Court Declines to Order Reproduction of Archived But Unusable Data
In Good, et al., v. American Water Works Company, Inc. et al., Civil Action No. 2:14-1374 (S.D. W.Va. April 17, 2015), the Southern District of West Virginia considered whether to compel a defendant to reproduce archived data responsive to plaintiff eDiscovery requests.
Defendant produced archived data but plaintiff argued that the data’s format was unusable and moved to compel. Defendant responded that it had produced the archived data (all of which was from a Microsoft SQL Server) in the manner in which it kept it in the usual course of business. Plaintiff wanted Defendant to reproduce the data as a Microsoft Excel file or as a “CSV” file.
Defendant objected to the motion and cited FRCP 26(b)(2)’s protections against having to produce data not reasonably accessible that would be unduly burdensome and costly to reproduce. Defendant stored the archived data on old hard drives and flash drives, and would need to load it into a different system from the one it currently used if it were to reproduce it in the form Plaintiff requested. Defendant also argued that Plaintiff could equally as easily convert the data into its preferred format as Defendant could.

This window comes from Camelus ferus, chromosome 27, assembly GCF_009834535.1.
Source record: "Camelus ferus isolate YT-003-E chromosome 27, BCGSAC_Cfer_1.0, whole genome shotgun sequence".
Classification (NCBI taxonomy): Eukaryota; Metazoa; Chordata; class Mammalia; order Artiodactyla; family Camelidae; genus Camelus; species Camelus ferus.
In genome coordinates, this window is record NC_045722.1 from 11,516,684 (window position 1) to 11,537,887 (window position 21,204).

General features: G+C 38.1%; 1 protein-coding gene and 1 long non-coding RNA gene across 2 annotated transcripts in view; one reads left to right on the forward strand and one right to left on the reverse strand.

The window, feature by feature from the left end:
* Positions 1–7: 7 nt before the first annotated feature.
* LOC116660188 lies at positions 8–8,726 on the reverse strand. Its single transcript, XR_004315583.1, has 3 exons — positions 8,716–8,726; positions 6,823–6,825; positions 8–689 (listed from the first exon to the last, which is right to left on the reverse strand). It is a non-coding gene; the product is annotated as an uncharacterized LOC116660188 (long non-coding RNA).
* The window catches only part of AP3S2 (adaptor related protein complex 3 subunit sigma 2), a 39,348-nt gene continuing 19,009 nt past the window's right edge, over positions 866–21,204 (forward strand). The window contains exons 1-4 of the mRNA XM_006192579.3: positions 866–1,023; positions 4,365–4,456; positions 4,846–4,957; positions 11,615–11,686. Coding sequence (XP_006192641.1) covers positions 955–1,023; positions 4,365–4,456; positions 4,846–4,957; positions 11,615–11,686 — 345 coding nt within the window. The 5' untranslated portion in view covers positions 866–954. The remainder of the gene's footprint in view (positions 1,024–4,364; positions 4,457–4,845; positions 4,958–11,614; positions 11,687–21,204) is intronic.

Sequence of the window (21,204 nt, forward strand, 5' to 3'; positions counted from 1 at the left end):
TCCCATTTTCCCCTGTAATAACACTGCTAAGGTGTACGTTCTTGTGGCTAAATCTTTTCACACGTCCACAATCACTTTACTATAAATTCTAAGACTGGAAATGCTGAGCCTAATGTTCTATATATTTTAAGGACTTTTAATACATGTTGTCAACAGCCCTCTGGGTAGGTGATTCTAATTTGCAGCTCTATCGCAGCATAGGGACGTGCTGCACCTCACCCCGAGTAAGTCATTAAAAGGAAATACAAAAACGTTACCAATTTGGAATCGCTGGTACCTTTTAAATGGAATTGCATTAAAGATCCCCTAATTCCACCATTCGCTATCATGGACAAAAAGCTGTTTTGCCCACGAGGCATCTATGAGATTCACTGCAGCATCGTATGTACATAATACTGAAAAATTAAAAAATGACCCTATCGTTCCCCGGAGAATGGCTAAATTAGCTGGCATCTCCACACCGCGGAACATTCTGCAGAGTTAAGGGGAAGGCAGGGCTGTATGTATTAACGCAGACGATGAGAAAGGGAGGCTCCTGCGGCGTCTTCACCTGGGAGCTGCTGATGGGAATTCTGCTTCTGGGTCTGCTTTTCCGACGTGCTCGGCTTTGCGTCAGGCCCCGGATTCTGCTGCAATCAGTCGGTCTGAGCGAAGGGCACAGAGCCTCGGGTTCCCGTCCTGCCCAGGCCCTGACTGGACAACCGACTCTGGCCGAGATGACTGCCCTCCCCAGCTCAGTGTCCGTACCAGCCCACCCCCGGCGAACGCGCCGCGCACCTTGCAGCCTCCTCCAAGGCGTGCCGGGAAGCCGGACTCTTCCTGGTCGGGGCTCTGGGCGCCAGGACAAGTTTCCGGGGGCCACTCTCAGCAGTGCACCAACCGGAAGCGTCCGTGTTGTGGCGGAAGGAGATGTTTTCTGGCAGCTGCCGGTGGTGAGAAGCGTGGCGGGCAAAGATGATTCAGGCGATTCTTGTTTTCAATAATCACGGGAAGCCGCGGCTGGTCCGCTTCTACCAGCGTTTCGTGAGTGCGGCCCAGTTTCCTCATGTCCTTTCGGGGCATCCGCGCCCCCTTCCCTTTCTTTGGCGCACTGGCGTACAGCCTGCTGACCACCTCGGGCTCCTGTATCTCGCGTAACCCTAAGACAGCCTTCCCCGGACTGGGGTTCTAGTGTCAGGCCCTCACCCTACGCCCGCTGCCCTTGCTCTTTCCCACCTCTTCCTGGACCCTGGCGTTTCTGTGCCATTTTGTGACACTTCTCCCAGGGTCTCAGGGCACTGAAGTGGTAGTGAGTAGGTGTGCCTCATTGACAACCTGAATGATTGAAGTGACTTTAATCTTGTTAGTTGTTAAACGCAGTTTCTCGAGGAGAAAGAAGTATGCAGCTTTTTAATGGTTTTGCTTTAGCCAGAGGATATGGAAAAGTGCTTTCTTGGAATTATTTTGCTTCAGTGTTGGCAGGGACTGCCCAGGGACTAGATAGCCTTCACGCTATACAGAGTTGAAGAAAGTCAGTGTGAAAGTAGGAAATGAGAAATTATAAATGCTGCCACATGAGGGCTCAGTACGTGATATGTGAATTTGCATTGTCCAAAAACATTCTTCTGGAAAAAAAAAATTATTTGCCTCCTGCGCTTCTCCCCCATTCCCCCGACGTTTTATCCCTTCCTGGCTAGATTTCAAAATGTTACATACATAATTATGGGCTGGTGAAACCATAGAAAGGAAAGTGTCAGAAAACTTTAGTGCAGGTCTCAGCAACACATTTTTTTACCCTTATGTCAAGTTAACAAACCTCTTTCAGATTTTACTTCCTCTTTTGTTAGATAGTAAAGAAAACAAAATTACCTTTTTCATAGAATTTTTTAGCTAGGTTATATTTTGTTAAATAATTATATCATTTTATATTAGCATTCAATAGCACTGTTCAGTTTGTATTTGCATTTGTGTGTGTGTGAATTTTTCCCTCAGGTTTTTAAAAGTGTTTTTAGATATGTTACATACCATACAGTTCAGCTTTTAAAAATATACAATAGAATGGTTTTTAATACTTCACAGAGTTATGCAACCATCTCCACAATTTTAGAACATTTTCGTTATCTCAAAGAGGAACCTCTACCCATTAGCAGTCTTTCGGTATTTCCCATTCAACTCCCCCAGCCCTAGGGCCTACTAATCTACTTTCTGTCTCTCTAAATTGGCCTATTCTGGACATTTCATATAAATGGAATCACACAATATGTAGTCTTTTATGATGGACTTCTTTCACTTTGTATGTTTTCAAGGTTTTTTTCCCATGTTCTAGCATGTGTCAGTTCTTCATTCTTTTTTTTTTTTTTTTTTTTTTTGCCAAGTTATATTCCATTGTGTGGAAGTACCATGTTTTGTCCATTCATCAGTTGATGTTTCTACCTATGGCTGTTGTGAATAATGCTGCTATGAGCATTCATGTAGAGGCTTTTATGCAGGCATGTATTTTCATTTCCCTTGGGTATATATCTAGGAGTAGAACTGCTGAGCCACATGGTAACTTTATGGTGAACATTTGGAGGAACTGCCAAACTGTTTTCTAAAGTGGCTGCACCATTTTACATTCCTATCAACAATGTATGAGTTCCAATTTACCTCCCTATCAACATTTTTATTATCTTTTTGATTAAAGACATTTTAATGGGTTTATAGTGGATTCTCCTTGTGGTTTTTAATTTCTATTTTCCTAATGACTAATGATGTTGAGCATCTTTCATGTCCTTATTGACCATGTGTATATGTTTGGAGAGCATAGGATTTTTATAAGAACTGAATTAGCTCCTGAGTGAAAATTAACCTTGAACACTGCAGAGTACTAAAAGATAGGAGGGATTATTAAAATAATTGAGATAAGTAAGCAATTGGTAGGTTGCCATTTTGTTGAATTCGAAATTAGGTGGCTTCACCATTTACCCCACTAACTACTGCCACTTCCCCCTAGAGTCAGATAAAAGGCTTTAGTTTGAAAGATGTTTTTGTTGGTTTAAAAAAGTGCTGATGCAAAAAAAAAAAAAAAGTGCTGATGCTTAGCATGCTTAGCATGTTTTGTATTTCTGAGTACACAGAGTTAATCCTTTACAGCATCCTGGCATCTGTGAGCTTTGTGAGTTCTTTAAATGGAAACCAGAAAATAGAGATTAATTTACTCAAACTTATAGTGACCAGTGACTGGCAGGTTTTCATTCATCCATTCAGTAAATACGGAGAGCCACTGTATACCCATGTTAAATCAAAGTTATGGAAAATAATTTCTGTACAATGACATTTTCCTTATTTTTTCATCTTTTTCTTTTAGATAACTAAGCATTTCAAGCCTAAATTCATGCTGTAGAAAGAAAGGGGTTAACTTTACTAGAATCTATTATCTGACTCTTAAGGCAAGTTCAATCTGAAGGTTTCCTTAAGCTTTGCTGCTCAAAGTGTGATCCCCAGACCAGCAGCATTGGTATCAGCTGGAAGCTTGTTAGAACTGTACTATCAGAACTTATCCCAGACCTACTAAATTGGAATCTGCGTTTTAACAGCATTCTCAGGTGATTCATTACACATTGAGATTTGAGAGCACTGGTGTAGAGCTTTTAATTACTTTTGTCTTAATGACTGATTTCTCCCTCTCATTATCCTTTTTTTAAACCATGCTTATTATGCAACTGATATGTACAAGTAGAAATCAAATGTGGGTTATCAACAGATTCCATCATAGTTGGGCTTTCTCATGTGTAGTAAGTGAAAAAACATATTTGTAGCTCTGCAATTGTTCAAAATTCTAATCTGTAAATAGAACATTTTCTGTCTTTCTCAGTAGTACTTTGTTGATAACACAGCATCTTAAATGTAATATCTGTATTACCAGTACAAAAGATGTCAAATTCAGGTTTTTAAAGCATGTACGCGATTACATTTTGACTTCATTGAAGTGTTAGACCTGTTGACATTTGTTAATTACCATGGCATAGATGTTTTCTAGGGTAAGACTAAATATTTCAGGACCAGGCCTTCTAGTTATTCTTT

Because Defendant produced the archived data in the manner in which it ordinarily maintained it, Defendant contended that it had complied with FRCP 34. Defendant also noted that it had objected to the relevancy of the archived data, which it argued supported its position that reproduction would be unduly burdensome and would outweigh any possible benefits.
The court agreed with Defendant that the archived data was not reasonably accessible. It also observed that although Defendant objected to the production on relevancy grounds, it nonetheless produced the data in the manner in which it maintained it, and provided Plaintiff with the means to access the data. Under FRCP 26(b)(2)(B) and (C), the court held that the costs of further production were not outweighed by any potential benefit, and denied Plaintiff’s motion to compel.